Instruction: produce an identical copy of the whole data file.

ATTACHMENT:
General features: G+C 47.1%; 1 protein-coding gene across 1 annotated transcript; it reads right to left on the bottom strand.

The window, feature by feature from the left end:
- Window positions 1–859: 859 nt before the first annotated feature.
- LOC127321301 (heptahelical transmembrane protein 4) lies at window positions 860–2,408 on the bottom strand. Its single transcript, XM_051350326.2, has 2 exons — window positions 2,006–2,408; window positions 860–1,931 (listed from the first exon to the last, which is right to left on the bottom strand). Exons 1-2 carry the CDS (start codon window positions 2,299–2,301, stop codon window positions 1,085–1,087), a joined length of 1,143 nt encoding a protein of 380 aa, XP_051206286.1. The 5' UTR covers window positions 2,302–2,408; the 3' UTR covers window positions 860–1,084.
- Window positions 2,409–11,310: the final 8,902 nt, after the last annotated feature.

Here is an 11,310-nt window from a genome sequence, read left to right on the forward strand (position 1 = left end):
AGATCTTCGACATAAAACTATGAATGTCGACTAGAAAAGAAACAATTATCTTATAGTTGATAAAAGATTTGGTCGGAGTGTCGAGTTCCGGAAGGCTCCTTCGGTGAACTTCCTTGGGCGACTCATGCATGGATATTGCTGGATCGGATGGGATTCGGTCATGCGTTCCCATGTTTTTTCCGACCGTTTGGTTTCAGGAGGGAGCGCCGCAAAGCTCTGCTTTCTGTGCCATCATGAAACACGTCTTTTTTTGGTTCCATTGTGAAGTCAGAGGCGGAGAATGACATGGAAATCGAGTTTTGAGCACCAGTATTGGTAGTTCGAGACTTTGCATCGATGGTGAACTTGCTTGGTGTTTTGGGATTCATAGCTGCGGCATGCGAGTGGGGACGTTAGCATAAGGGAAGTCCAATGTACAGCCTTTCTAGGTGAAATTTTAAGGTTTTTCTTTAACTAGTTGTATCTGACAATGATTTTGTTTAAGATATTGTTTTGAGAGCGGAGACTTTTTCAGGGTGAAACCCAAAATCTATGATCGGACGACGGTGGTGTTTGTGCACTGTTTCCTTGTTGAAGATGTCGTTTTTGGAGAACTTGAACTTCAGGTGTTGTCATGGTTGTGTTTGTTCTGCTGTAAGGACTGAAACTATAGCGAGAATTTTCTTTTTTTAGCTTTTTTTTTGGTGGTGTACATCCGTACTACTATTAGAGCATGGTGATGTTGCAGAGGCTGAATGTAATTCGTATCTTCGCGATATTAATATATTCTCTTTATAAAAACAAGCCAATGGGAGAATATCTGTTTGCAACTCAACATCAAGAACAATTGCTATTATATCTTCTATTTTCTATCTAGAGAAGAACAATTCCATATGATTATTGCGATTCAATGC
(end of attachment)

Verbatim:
General features: G+C 47.1%; 1 protein-coding gene across 1 annotated transcript; it reads right to left on the bottom strand.

The window, feature by feature from the left end:
- Window positions 1–859: 859 nt before the first annotated feature.
- LOC127321301 (heptahelical transmembrane protein 4) lies at window positions 860–2,408 on the bottom strand. Its single transcript, XM_051350326.2, has 2 exons — window positions 2,006–2,408; window positions 860–1,931 (listed from the first exon to the last, which is right to left on the bottom strand). Exons 1-2 carry the CDS (start codon window positions 2,299–2,301, stop codon window positions 1,085–1,087), a joined length of 1,143 nt encoding a protein of 380 aa, XP_051206286.1. The 5' UTR covers window positions 2,302–2,408; the 3' UTR covers window positions 860–1,084.
- Window positions 2,409–11,310: the final 8,902 nt, after the last annotated feature.

Here is an 11,310-nt window from a genome sequence, read left to right on the forward strand (position 1 = left end):
AGATCTTCGACATAAAACTATGAATGTCGACTAGAAAAGAAACAATTATCTTATAGTTGATAAAAGATTTGGTCGGAGTGTCGAGTTCCGGAAGGCTCCTTCGGTGAACTTCCTTGGGCGACTCATGCATGGATATTGCTGGATCGGATGGGATTCGGTCATGCGTTCCCATGTTTTTTCCGACCGTTTGGTTTCAGGAGGGAGCGCCGCAAAGCTCTGCTTTCTGTGCCATCATGAAACACGTCTTTTTTTGGTTCCATTGTGAAGTCAGAGGCGGAGAATGACATGGAAATCGAGTTTTGAGCACCAGTATTGGTAGTTCGAGACTTTGCATCGATGGTGAACTTGCTTGGTGTTTTGGGATTCATAGCTGCGGCATGCGAGTGGGGACGTTAGCATAAGGGAAGTCCAATGTACAGCCTTTCTAGGTGAAATTTTAAGGTTTTTCTTTAACTAGTTGTATCTGACAATGATTTTGTTTAAGATATTGTTTTGAGAGCGGAGACTTTTTCAGGGTGAAACCCAAAATCTATGATCGGACGACGGTGGTGTTTGTGCACTGTTTCCTTGTTGAAGATGTCGTTTTTGGAGAACTTGAACTTCAGGTGTTGTCATGGTTGTGTTTGTTCTGCTGTAAGGACTGAAACTATAGCGAGAATTTTCTTTTTTTAGCTTTTTTTTTGGTGGTGTACATCCGTACTACTATTAGAGCATGGTGATGTTGCAGAGGCTGAATGTAATTCGTATCTTCGCGATATTAATATATTCTCTTTATAAAAACAAGCCAATGGGAGAATATCTGTTTGCAACTCAACATCAAGAACAATTGCTATTATATCTTCTATTTTCTATCTAGAGAAGAACAATTCCATATGATTATTGCGATTCAATGC